Should I track my food intake?

There is much to be learned about your relationship with food when you track or monitor your food intake. Monitoring your food intake can be beneficial for everyone, but especially if you have diabetes, weight concerns, an eating disorder, disordered eating, or GI issues.

Monitoring food can answer the following questions:

  1. What do I eat?
  2. Do I restrict particular foods?
  3. Is there a pattern to my eating? ie. Do I eat a certain way during the week vs weekend, or when I’m alone vs with company?
  4. Are there any “triggers” for my eating? ie. Am I eating late when I’m tired?
  5. What are my emotional triggers? ie. depression, loneliness, boredom, anxiety, or anger.
  6. Does my eating provide emotional benefits—is it calming, entertainment, an escape, or relief?

Just as a choir cannot improve their harmony if they don’t recognize the current dissonance, it is impossible to change anything if you are not aware of your current situation.

It is important to monitor your intake to help you recognize your behaviors, emotions, feelings, and exercise habits. Being honest with yourself is the only way to make progress.

Track your food intake as soon as possible after consuming. This will help you become more aware of your behaviors, emotions, feelings in real-time then you can start exploring further into your intake.

We encourage our patients to use a food intake record and not electronic devices. Electronic devices often lack the ability to make notes of the very important aspects of your food intake, such as family circumstances, emotions, and feelings. A food record can include time, place, with whom and degree of hunger during intake.

The dietitians at BN will support your monitoring efforts. Together, you will brainstorm various pathways to changing your thinking, behaviors and reaching your health goals. It’s a rewarding journey to realize you can make changes you never thought possible. Your trek to a healthy, peaceful relationship with food is far more than “eat this not that.”

CB

Fitness 101

Fitness 101:

 

Exercising is a great way to relieve stress, improve your health, and gain self-confidence. There are many reasons why people might not want to exercise like: “I don’t have time”, “I am too out of shape”, “I don’t know what to do when I am at the gym”, or even “I don’t want to workout alone”. All these problems can be solved with a little effort and motivation. Working out does not have to take place anywhere specific either. You can workout in your neighborhood, your living room, a local gym or park. The hardest part is getting started, once you have a routine it is easier to keep it up and make time for yourself and your health. Here are a couple ways to get yourself started:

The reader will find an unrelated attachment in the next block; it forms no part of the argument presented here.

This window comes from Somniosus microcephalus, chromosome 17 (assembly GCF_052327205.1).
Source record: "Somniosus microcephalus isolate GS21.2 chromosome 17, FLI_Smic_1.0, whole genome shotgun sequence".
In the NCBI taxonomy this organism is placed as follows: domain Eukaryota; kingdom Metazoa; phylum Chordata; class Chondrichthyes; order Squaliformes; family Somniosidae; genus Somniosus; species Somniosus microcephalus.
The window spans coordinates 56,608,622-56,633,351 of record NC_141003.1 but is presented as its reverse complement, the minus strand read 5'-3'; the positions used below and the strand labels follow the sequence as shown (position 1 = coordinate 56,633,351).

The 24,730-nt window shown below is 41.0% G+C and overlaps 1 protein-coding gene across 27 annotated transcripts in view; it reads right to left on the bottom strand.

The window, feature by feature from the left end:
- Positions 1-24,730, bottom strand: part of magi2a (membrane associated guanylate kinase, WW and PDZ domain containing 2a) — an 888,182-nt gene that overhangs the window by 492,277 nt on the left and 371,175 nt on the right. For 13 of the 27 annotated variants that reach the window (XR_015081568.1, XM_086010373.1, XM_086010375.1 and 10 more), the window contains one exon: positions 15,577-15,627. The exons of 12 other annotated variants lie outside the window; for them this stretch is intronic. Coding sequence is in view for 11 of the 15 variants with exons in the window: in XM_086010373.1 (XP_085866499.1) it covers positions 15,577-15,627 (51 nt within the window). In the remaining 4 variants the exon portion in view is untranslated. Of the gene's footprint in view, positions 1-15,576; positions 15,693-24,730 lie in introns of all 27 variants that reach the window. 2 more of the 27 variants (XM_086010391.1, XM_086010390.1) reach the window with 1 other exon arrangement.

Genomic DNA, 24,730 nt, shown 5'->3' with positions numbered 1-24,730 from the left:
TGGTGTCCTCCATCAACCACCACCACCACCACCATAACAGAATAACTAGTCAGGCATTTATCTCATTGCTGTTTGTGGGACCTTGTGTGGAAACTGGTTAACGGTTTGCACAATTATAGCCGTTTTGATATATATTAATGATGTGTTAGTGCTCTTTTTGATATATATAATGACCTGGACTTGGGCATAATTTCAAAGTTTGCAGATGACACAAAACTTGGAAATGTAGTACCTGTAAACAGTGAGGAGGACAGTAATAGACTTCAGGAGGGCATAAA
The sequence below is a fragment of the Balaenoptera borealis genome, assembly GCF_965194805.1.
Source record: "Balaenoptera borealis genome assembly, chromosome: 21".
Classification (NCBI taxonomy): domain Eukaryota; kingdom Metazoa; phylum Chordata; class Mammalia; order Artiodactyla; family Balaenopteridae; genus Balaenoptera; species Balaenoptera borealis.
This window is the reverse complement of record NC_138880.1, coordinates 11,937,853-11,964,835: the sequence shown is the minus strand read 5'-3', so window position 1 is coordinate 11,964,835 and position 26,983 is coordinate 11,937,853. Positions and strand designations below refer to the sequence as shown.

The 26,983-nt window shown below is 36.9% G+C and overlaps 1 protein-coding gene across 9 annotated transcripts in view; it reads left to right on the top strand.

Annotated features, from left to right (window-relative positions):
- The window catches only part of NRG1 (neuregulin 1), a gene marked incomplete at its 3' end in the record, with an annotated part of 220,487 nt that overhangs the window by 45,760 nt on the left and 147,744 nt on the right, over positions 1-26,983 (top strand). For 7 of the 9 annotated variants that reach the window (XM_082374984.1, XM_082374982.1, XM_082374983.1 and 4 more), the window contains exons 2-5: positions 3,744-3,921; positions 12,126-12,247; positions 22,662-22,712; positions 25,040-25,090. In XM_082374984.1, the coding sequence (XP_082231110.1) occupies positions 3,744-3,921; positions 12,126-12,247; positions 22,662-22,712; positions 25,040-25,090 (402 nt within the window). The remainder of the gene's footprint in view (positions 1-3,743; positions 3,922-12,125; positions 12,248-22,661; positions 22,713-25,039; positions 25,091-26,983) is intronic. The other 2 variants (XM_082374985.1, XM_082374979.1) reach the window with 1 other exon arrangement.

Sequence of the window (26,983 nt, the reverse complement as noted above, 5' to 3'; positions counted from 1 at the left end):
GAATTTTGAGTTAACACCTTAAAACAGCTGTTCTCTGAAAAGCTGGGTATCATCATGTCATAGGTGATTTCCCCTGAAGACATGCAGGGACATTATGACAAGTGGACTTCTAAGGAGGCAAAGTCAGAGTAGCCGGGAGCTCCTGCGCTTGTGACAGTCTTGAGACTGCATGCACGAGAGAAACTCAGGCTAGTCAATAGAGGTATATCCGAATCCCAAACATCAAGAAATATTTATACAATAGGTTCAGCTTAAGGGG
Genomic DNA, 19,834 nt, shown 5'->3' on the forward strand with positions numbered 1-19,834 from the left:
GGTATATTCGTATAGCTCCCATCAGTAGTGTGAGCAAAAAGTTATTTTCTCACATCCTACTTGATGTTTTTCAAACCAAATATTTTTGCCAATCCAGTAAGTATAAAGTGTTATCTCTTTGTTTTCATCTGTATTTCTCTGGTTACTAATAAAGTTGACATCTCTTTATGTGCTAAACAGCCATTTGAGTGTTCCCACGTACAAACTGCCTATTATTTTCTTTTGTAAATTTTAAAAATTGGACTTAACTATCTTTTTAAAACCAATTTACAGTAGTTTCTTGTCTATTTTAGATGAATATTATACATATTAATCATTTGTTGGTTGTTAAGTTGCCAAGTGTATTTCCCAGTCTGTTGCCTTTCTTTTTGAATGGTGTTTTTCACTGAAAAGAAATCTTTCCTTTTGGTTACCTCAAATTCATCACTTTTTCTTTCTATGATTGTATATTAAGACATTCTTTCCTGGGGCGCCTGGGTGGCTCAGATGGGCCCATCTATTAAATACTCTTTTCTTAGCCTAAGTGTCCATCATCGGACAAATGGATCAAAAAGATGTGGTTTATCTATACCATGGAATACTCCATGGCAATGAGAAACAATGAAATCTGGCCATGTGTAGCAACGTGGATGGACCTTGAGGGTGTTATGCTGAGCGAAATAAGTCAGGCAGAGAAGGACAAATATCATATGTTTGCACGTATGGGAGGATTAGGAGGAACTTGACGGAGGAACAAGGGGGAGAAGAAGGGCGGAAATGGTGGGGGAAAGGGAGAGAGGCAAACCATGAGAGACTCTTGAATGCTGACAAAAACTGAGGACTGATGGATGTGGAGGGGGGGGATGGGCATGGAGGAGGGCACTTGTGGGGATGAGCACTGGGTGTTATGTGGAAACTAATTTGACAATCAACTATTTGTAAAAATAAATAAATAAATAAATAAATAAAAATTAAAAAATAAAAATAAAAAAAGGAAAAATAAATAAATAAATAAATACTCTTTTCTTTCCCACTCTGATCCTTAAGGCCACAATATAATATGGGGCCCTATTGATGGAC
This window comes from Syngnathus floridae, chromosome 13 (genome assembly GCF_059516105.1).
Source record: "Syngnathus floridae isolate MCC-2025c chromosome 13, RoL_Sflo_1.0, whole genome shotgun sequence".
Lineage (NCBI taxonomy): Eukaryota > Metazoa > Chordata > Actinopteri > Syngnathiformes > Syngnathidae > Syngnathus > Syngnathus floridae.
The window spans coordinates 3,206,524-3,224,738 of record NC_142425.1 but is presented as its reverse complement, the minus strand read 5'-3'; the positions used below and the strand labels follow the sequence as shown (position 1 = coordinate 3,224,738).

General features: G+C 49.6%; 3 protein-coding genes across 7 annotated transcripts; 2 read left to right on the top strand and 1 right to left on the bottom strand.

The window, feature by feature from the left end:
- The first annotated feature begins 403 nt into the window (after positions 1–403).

A little goes a long way. There is no need to start off your exercise journey spending hours in the gym every single day. Add a 15-20 minute walk or run into your routine a couple times a week then go from there. Starting small will better ensure that you don’t get burnt out and you stick to your exercise goals.

Stop making excuses. If you don’t like running or lifting weights, find something that you do enjoy. There are many options like yoga, dancing, or hiking. If you don’t believe you have the time, make the time. This is your life and your health, so make it a priority for yourself to set aside even 5 minutes of exercise.

Be kind to yourself. If it has been awhile since you’ve had any physical activity there is no better time to start than right now! Don’t beat yourself up if you don’t look like a body builder after a week of hitting the gym. Your exercise journey is about YOU and YOUR health. Focus on making yourself better and reward yourself for sticking to your exercise goals.

 

When you do decide to get back in the gym, get a good warm up and cool down with walking and some light stretching. Drink plenty of water before, during, and after your workout. It is time to put your health at the top of the list! Happy exercising 😊

 

KM

Tele-health/Tele-nutrition Video Conferencing

Have you been pondering an appointment with a dietitian to help you improve your diabetes management, food allergy or celiac disease issues, lipid challenges, improve your athletic performance, lose weight or once and for all heal from your eating disorder? Scheduling and keeping appointments are a hassle, sometimes inconvenient and an expense.

Beyond the actual cost of the medical nutrition therapy appointment there are additional costs. How much does it cost you to take off an hour early from work to schedule an appointment? Are you driving across town or from Clinton, Guymon, or Muskogee for an appointment? Gas is not cheap. If you are driving to the city from out of town you will likely have meal expenses involved also. Do you have to pay child care costs while you are at an appointment?

The additional costs and inconvenience can be eliminated with “tele-nutrition video conferencing” appointments.  Banister Nutrition now provides the option for you to schedule an appointment with one of our dietitians and you can be in your kitchen, office or favorite coffee shop, where ever you please. We have a HIPPA compliant software program that allows us to easily connect with you via an e-mail address you provide. We offer packages of 3-4 appointments at a reduced cost, payable at the time of purchase with credit card.

“If” you want your insurance to cover your medical nutrition therapy appointments, insurance companies have placed limitations on what they will cover. These restrictions include:

  • Your referring physician must be located in a medically deprived area of the state which of course means rural Oklahoma.
  • At the time of your video conference you must be sitting in your physicians’ actual brick and mortar office space.
  • Medicare will cover 3 appointments per year for diabetes and renal disease only.